What you get in return is an Android 1.5-based smartphone capable of being upgraded to Android 2.1. The Backflip also sports a 5MP camera with 4X zoom, 3.1-inch touchscreen with a 480 x 320 resolution, Wi-Fi, Bluetooth 2.0, GPS, a 3.5mm headphone jack, microSD card expansion up to 32GB, and a 1380 mAh battery Motorola claims amounts to up to 6 hours of talk time and 13.5 days of standby.
They say talk is cheap, and thanks to Vodafone, it really is. We mean that literally - the handset maker today announced the release of a pair of ultra low-cost handsets -- Vodafone 150 and Vodafone 250 -- both of which are intended for emerging markets.
"The cost of mobile handsets can be one of the most significant barriers for people in accessing and benefiting from the growing number of socially valuable mobile services. The lives of people who use these phones will be changed and improved as they become part of the mobile society," said Patrick Chomet, Vodafone's Group Director of Terminals.
Vodafone says the 150 will retail unsubsidized for less than $15, while the 250 will cost less than $20. Both phones include a 5-way navigation key, voice and SMS, GSM 900/1800, polyphonic ringontes, vibration, alarm clock, calculator, 2 embedded games, and enough memory to store up to 100 phonebook entries (plus SMS storage). Where the 250 ups the ante over the 150 is in the former's 1.45-inch color screen with 128x128 pixels and FM support. The 150 sports a 1-inch monochrome display with 96x96 pixels and no FM radio.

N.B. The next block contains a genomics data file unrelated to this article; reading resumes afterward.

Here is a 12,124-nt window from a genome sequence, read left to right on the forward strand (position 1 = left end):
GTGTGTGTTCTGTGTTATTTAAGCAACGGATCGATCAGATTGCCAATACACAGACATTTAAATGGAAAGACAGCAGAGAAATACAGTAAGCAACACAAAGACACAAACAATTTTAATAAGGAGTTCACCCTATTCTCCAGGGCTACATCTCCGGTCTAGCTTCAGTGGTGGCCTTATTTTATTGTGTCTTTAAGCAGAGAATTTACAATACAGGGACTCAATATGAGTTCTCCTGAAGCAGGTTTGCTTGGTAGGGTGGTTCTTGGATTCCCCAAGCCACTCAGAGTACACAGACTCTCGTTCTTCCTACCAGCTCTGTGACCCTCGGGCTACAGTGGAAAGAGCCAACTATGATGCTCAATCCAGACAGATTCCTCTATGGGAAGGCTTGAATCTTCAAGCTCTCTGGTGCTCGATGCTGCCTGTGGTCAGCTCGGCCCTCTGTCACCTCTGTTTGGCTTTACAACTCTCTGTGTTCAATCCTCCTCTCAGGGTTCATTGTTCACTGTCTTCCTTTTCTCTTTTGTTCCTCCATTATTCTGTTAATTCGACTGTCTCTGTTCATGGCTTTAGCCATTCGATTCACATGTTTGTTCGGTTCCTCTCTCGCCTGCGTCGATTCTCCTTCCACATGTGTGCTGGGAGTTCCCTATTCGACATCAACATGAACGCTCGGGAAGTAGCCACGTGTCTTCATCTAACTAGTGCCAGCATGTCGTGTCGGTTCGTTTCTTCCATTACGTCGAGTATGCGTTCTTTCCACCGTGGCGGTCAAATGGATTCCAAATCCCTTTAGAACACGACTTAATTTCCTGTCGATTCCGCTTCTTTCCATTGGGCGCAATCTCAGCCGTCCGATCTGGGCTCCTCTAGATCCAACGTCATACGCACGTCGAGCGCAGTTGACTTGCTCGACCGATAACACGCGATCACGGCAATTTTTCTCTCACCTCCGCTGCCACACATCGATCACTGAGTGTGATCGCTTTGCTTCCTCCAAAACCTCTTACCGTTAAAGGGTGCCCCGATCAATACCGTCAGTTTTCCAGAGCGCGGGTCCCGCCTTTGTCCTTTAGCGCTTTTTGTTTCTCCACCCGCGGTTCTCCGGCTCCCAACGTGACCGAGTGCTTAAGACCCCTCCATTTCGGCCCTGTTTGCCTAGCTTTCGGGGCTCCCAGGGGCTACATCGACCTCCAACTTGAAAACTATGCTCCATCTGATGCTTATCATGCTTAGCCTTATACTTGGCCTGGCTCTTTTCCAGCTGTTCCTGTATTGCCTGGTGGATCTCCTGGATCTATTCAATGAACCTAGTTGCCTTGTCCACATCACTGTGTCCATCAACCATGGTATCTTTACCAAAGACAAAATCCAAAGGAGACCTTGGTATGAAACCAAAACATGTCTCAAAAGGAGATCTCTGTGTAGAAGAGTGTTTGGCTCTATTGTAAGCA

Going forward, research firm ABI Research says smartphones will come decked out with antivirus software and other technology to thwart the bad guys from exploiting your mobile device. Even fingerprint sensors are likely, ABI says.
Malware on mobile phones is nothing new, but although it's been seen before, ABI points out that the damage has been pretty minimal up to this point. Look for that to change.
"Smartphones have access to more sensitive data every year, and security must be tightened to prevent the theft or loss of important business information," says ABI Research VP Stan Schatt.
According to ABI, smartphones sporting advanced security software will increase fivefold in the next five years, driven in part by increasing concerns from enterprises with mobile workforces. Bigger enterprises will invest in mobile device management platforms to integrate with their IT departments, while smaller companies will use managed security services, ABI says.